1/29/16

January's OPEN challenge


A book club I belong to recently selected Improv Wisdom by Patricia Ryan Madson to read as a group. Have you heard of this book? I’ve seen it recommended in lots of varied places, so I was excited to check it out.

I picked it up the other day, and after scanning the introduction and the table of contents, it occurred to me that this book is the perfect companion to my One Little Word, OPEN. The book is divided into 13 “maxims” and all of them seem to relate in one way or another to my word, OPEN. Wouldn’t it be cool to set myself a monthly OPEN challenge, and to use the 13 maxims from this book as my guide? That’s one per month, with a bonus extra maxim for December. I’m so excited to get started!


JANUARY’S OPEN CHALLENGE

Say Yes.


What does "Say Yes" mean and why it is helpful? In the author's own words, my favorite quotes from the chapter:
“Yes glues us together. Yes starts the juices rolling. Yes gets us into heaven and also into trouble. Trouble is not so bad when we are in it together, actually.”
“Saying yes is an act of courage and optimism; it allows you to share control. It is a way to make your partner happy. Yes expands your world.”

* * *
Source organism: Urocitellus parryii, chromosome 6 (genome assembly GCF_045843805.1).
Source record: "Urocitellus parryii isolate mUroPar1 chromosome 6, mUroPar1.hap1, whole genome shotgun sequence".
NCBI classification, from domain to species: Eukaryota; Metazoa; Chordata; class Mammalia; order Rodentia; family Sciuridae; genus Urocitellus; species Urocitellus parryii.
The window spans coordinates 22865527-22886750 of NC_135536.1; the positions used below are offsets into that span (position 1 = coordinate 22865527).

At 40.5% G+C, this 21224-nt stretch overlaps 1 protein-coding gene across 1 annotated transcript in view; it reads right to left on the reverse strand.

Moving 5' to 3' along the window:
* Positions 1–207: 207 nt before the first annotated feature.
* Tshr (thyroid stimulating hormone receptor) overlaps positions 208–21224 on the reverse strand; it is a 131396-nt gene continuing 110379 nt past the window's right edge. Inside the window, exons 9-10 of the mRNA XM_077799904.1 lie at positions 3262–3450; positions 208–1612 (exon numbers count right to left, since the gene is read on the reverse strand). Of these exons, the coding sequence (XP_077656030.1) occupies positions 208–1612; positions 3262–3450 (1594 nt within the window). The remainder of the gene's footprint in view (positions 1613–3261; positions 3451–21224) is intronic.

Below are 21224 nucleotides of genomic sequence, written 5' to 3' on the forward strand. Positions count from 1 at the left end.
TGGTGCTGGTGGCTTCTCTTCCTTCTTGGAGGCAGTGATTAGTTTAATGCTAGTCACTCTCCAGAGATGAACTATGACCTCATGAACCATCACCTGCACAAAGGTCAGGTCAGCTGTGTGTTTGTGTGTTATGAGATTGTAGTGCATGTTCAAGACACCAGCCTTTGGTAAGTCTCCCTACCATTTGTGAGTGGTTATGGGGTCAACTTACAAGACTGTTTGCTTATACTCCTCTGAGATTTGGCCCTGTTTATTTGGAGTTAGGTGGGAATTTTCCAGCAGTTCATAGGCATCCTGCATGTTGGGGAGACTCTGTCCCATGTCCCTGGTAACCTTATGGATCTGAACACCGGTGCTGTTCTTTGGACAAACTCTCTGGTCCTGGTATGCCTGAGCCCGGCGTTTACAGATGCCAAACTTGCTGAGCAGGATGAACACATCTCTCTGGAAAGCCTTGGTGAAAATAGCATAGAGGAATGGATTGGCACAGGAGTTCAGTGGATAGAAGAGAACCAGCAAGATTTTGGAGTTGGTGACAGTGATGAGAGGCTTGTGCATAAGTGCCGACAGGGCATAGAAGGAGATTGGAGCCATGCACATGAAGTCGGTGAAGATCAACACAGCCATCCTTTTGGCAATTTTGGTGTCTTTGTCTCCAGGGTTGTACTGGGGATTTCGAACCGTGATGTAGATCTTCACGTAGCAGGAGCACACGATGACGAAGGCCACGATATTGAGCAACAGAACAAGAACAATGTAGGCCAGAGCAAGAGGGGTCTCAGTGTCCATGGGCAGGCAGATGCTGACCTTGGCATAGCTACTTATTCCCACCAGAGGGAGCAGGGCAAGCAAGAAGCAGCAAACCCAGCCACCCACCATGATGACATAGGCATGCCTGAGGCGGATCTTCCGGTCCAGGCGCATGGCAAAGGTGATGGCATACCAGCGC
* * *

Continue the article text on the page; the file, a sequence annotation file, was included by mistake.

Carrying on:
“Saying yes (and following through with support) prevents you from committing a cardinal sin—blocking. Blocking comes in many forms; it is a way of trying to control the situation instead of accepting it. We block when we say no, when we have a better idea, when we change the subject, when we correct the speaker, when we fail to listen, or when we simply ignore the situation. The critic in us wakes up and runs the show.”



How “Say Yes” relates to Open  

Saying yes opens me up, and helps everyone around me stay open, whereas saying no blocks, controls, shuts down and closes off other people (and myself.)

Saying yes opens the door to new adventures, possibilities, and connections.

Saying yes opens up the possibility of greater serendipity.

I habitually say no in lots of situations, and I can see how it could be a way to retain control of a situation, as the author points out. I love being made aware of this and challenging myself to resist the quick “no.” 

It should be said that I believe in cultivating the ability to use a good strong “no” too. Certain situations require a “no,” and many women I know have a hard time saying no when they probably need to. Ultimately it feels important to become aware enough in our own lives that we choose carefully when to say YES and when to say NO, and to avoid either one becoming a habitual response or ingrained tendency.

For this month, I’ll be bringing careful awareness to my opportunities to say YES instead of NO and playing on this edge to see what I learn. Join me?

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